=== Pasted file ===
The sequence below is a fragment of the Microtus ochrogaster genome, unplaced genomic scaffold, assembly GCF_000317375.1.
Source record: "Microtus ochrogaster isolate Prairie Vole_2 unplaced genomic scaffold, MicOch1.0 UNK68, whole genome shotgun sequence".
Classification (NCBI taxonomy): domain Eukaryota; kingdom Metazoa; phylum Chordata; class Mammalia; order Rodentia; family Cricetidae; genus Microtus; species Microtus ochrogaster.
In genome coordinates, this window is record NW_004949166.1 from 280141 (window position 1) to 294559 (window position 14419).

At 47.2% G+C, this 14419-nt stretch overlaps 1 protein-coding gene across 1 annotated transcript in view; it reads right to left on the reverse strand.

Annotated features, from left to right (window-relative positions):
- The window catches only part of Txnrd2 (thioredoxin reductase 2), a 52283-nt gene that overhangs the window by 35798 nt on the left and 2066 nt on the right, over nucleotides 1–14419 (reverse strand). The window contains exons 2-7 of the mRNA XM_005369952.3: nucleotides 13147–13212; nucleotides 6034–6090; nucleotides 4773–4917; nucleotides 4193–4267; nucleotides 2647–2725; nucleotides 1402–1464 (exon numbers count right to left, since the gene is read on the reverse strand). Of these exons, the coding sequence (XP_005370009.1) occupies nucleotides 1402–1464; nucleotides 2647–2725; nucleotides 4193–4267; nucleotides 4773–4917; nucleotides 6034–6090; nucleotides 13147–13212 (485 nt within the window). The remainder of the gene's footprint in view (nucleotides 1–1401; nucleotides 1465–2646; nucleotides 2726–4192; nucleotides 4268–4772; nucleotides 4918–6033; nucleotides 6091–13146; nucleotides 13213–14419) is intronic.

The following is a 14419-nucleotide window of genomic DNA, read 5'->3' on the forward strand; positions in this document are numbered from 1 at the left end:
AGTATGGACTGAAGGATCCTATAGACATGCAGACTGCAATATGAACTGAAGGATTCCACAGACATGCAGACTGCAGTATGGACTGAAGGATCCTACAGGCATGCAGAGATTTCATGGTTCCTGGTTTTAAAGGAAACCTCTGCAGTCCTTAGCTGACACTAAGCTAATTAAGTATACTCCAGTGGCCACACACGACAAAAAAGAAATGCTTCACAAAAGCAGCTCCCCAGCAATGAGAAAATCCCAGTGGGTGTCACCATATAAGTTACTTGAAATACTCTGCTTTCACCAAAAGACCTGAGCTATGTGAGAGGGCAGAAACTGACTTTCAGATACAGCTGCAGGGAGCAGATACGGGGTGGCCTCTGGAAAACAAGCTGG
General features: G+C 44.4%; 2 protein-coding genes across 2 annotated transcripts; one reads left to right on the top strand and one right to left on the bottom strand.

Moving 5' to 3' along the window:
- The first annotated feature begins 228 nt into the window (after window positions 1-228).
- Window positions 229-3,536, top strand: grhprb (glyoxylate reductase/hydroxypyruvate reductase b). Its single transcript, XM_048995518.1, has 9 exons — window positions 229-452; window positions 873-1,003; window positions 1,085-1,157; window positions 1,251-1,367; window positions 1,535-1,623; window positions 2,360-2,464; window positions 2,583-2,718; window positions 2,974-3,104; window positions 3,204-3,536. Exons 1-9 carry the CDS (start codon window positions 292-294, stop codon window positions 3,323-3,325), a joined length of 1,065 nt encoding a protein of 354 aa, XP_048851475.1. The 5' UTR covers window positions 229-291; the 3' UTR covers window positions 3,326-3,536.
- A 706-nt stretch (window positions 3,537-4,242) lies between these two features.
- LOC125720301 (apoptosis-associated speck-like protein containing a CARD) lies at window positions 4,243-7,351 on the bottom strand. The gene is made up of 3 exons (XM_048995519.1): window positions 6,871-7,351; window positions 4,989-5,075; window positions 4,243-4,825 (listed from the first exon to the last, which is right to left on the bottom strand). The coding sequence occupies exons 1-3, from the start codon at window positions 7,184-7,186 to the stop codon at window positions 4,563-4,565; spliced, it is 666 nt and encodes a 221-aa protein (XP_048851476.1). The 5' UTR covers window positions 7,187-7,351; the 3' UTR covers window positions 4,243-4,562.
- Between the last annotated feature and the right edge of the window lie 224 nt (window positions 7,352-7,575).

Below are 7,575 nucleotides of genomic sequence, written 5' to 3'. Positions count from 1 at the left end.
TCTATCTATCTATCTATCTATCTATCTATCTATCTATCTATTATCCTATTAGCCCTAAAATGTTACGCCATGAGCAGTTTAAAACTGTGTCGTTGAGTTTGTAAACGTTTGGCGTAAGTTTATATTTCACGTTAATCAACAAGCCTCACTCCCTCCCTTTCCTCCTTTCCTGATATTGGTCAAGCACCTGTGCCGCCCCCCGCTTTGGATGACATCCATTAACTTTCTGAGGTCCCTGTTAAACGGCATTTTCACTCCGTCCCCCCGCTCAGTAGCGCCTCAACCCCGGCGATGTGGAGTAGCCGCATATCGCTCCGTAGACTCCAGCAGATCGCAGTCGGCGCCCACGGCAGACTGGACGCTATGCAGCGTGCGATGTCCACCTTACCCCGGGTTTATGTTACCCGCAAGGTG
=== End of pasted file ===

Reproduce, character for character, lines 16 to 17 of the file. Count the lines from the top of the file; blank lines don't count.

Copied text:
- Between the last annotated feature and the right edge of the window lie 224 nt (window positions 7,352-7,575).

Below are 7,575 nucleotides of genomic sequence, written 5' to 3'. Positions count from 1 at the left end.